The New “You”

If you’ve been in marketing for a while, you know the best way to capture someone’s attention is to write directly to them as “you.” The idea is to establish a one-on-one communication where you discuss how your product will meet your prospective client’s needs.

But it’s important to recognize that the “you” whom you’ve been writing to for the past few years has changed as radically as the economic landscape.

The New “You” May not Have Budget

If your prospect is on a January-to-December fiscal year, their new 2009 budget begins now. If you offer a product or service that saves money, you need to bottom-line those savings, so that you can find a place in that budget now — before it gets cut again later in the year.

If your prospect has a July-to-June fiscal year, get in there while they still have budget. Yes, they’ve probably revised their numbers downward, but their budget is likely to be bigger now than in July 2009.

If you’re sending out a B2B (define) e-mail about your product, play up those savings on a Post-it note graphic or in a sidebar. Create an interactive calculator and include customer reviews about savings.

The New “You” Is Likely to Be Worried, Busier and Distracted

My clients in the B2B world have been working their tails off since September trying to develop their own new internal strategies to respond to new economic realities. They’re not interested in new vendors, new solutions, and new products — they’re keeping their heads down and just trying to power through this rough patch.

That means you’re going to have to work harder to reach them by e-mail. If you notice a drop-off in the readership of your e-mails, try “hitch-hiking” on the e-newsletters and online publications that they are more likely to be reading. Work out cooperative arrangements with your media partners to place ads, articles, etc., in industry publications. Revisit your own e-mail content to make sure you’re offering real value — in bite-sized chunks that harried prospects can absorb.

The New “You” May no Longer Be Authorized to Buy

Purchasing might be kicked up to a higher management level — or to a centralized purchasing department. How will you know? Consider a survey to find out what your prospect is allowed to purchase and to capture the names of authorized purchasers.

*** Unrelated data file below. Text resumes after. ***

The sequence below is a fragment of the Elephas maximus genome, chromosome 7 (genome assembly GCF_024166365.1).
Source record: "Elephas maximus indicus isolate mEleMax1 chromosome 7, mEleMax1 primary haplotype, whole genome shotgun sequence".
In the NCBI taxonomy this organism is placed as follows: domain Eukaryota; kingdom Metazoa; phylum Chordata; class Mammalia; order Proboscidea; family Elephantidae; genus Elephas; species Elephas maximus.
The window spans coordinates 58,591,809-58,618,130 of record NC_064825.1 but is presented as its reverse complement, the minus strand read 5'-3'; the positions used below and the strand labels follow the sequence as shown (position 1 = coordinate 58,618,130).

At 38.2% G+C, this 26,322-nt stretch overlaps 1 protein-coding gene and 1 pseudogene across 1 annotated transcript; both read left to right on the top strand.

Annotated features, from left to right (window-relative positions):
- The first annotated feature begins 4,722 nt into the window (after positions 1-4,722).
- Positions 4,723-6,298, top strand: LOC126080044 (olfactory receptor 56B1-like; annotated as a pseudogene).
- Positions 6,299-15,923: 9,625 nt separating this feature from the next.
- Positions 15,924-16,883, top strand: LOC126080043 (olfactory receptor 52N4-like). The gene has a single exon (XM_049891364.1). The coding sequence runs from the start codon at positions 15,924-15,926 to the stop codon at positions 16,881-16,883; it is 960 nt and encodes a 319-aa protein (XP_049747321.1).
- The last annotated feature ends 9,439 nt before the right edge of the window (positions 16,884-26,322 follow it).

The New “You” May Need to Justify Decisions With More Evidence

Be sure to give your prospects all the proof points they need to develop a strong business case for your product. Add third-party endorsements such as the logos of the Better Business Bureau or J.D. Power and Associates to your e-mails. Highlight favorable media coverage you’ve received. Pile on the white papers and demos.

The New “You” Might not Even Be There Much Longer

The key to selling is to establish yourself deeply within a prospective customer’s company. You must be in touch with many, many people — not just your contact person. Otherwise, if your contact is laid off, you’re outside the corporate firewall with no entry.

Create viral programs to sign up multiple colleagues to your e-newsletters. Create a special e-newsletter for the position at the next level up — or the next level down — from your day-to-day go-to person. For example, if you talk to information technology managers now, create a special chief information officer e-newsletter to talk to their boss. Or create a help desk e-newsletter that the IT manager can forward to their staff.

The New “You” Is You — and the People You Know

Listen hard to what your friends and work colleagues are going through at their companies to find out what attitudes are changing, what expenses are being cut, and how people are responding.

I know from my circle of acquaintances that travel expenses are being slashed to the bone, yet new IT systems are still being put into place. Corporate intrigue is on the rise as people jockey for position — and career survival. And even at my own desktop, I’m making changes — unsubscribing from any company’s e-mails that would tempt me to spend unnecessarily.

It’s a new world. So pay attention — and use your imagination and your experience to use the low-cost marketing tool of e-mail to plan a new response.

Let Karen know what new trends you’re seeing — and new ideas you’re trying — in the brand-new world we are all finding ourselves in.

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